252. ^ Benedetti (1999a, 70, 355—356), Leach (2004, 29), and Magarshack (1950, 373—375).
  253. ^ Benedetti (1999a, 355), Carnicke (2000, 32), and Magarshack (1950, 374—375).
  254. ^ Benedetti (1999a, 355), Magarshack (1950, 375), and Whyman (2008, 242).
  255. ^ Benedetti (1999a, 355—356) and Magarshack (1950, 375). In a letter to Elizabeth Hapgood, Stanislavski wrote: "Do you know the words? Never mind, use your own. You can't remember the sequence of the conversation? Never mind, I'll prompt you. We go through the whole play like this because it is easier to control and diret the body than the mind which is capricious. That is why the physical line of a role is easier to create than the psychological. But can the physical line of a role exist without the psychological when the mind is inseparable from the body? Of course not. That is why simultaneously the physical line of the body evokes the inner line of a role. This method takes the creative actor's attention off feelings, leaves them to the subconscious which alone can properly control and direct them"; quoted by Benedetti (1999a, 356).
  256. ^ Benedetti (1999a, 325—326) and Gordon (2006, 74). Emotion memory remained useful during training, Stanislavski felt, as a means of addressing emotional inhibition.
  257. ^ a b c Benedetti (1999a, 325).
  258. ^ Benedetti (1999a, 325—326).
  259. ^ Benedetti (1999a, 326) and Magarshack (1950, 372—373).
  260. ^ Benedetti (1999a, 326) and (2005, 126).
  261. ^ Benedetti (1998, 108), (1999a, 326), and (2005, 125—127).
  262. ^ Benedetti (1998, 108), (1999a, 349), and (2005, 125) and Magarshack (1950, 372).
  263. ^ Benedetti (1998, 108), (1999a, 221), and (2005, 125—126) and Whyman (2008, 149). In contrast to the "perspective of the role" that appreciates the role as a whole, Stanislavski called the moment-to-moment awareness the "perspective of the actor". For Stanislavski's explanation of this concept, see An Actor's Work (1938, 456—462).
  264. ^ a b Benedetti (1999a, 351) and Gordon (2006, 74).
  265. ^ Benedetti (1999a, 351) and Gordon (2006, 74). Under the influence of Richard Boleslavsky, emotion memory had become a central feature of Lee Strasberg's training at the Group Theatre in New York. In contrast, Stanislavski recommended to Stella Adler an indirect pathway to emotional expression via physical action. Benedetti writes that "It has been suggested that Stanislavski deliberately played down the emotional aspects of acting because the woman in front of him was already over-emotional. The evidence is against this. What Stanislavski told Stella Adler was exactly what he had been telling his actors at home, what indeed he had advocated in his notes for Leonidov in the production plan for Othello." Stanislavski confirmed this emphasis in his discussions with Harold Clurman in late 1935; see Benedetti (1999a, 351—352).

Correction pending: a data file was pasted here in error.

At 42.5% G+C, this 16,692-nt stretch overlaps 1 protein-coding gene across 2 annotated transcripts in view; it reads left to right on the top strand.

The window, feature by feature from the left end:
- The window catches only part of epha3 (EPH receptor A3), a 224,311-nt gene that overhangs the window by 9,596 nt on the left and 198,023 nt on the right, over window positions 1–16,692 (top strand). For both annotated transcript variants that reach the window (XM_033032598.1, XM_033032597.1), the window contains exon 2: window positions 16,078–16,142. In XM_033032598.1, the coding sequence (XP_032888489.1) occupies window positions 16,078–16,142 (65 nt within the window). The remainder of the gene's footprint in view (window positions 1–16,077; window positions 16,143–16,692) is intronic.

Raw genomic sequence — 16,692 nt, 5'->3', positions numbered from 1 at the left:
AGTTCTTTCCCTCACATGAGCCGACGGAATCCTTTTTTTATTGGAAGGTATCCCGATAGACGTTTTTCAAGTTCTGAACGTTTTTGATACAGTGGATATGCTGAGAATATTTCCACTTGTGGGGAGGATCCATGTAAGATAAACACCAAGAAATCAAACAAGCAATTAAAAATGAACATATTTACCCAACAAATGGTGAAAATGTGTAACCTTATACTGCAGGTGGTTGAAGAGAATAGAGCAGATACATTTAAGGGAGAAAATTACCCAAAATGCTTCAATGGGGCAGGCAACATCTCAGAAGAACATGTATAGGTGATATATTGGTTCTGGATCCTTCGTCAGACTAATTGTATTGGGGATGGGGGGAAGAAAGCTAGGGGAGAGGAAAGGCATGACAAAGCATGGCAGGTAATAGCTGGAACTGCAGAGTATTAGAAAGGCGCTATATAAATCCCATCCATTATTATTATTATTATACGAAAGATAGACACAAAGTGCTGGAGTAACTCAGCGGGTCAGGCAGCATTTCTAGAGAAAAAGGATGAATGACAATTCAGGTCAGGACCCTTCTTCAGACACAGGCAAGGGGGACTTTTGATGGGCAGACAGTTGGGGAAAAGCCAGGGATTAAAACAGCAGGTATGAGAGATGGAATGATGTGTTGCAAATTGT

266. ^ Benedetti (1999a, 318), Carnicke (1998, 33), Clark et al. (2007, 226), and Magarshack (1950, 396). In 1938, Leontievski Lane was renamed "Stanislavski Lane" as part of his 75th birthday celebrations.
  267. ^ Benedetti (1999a, 372) and Carnicke (1998, 33).
  268. ^ Benedetti (1999a, 372).
  269. ^ a b Benedetti (1999a, 335—336).
  270. ^ Benedetti (1999a, 354—355) and Carnicke (1998, 78).
  271. ^ Benedetti (1999a, 355) and Carnicke (1998, 78, 80).
  272. ^ Benedetti (1999a, 359) and Magarshack (1950, 387).
  273. ^ Letter to Elizabeth Hapgood, quoted in Benedetti (1999a, 363).
  274. ^ Benedetti (1999a, 360), Magarshack (1950, 388—391), and Whyman (2008, 136).
  275. ^ Benedetti (1999a, 362—363).
  276. ^ Benedetti (1999a, 363) and Whyman (2008, 136).
  277. ^ Benedetti (1999a, 368) and Magarshack (1950, 397—399). He "insisted that they work on classics, because, 'in any work of genius you find an ideal logic and progression'."
  278. ^ Benedetti (1999a, 368—369). "They must avoid at all costs", Benedetti explains, "merely repeating the externals of what they had done the day before."
  279. ^ Magarshack (1950, 400).
  280. ^ Benedetti (1999a, 368—369).
  281. ^ Benedetti (1999a, 371—373).
  282. ^ Benedetti (1999a, 371, 373) and Whyman (2008, 136).
  283. ^ Benedetti (1999a, 373), Leach (2004, 23), and Rudnitsky (1981, xv).
  284. ^ Benedetti (1999a, 373).
  285. ^ Benedetti (1999a, 374) and Magarshack (1950, 404).
  286. ^ Magarshack (1950, 404).
  287. ^ Benedetti (1999a, 375).
  288. ^ Benedetti (1999a, 376) and Magarshack (1950, 404).

Sources

Primary sources

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External links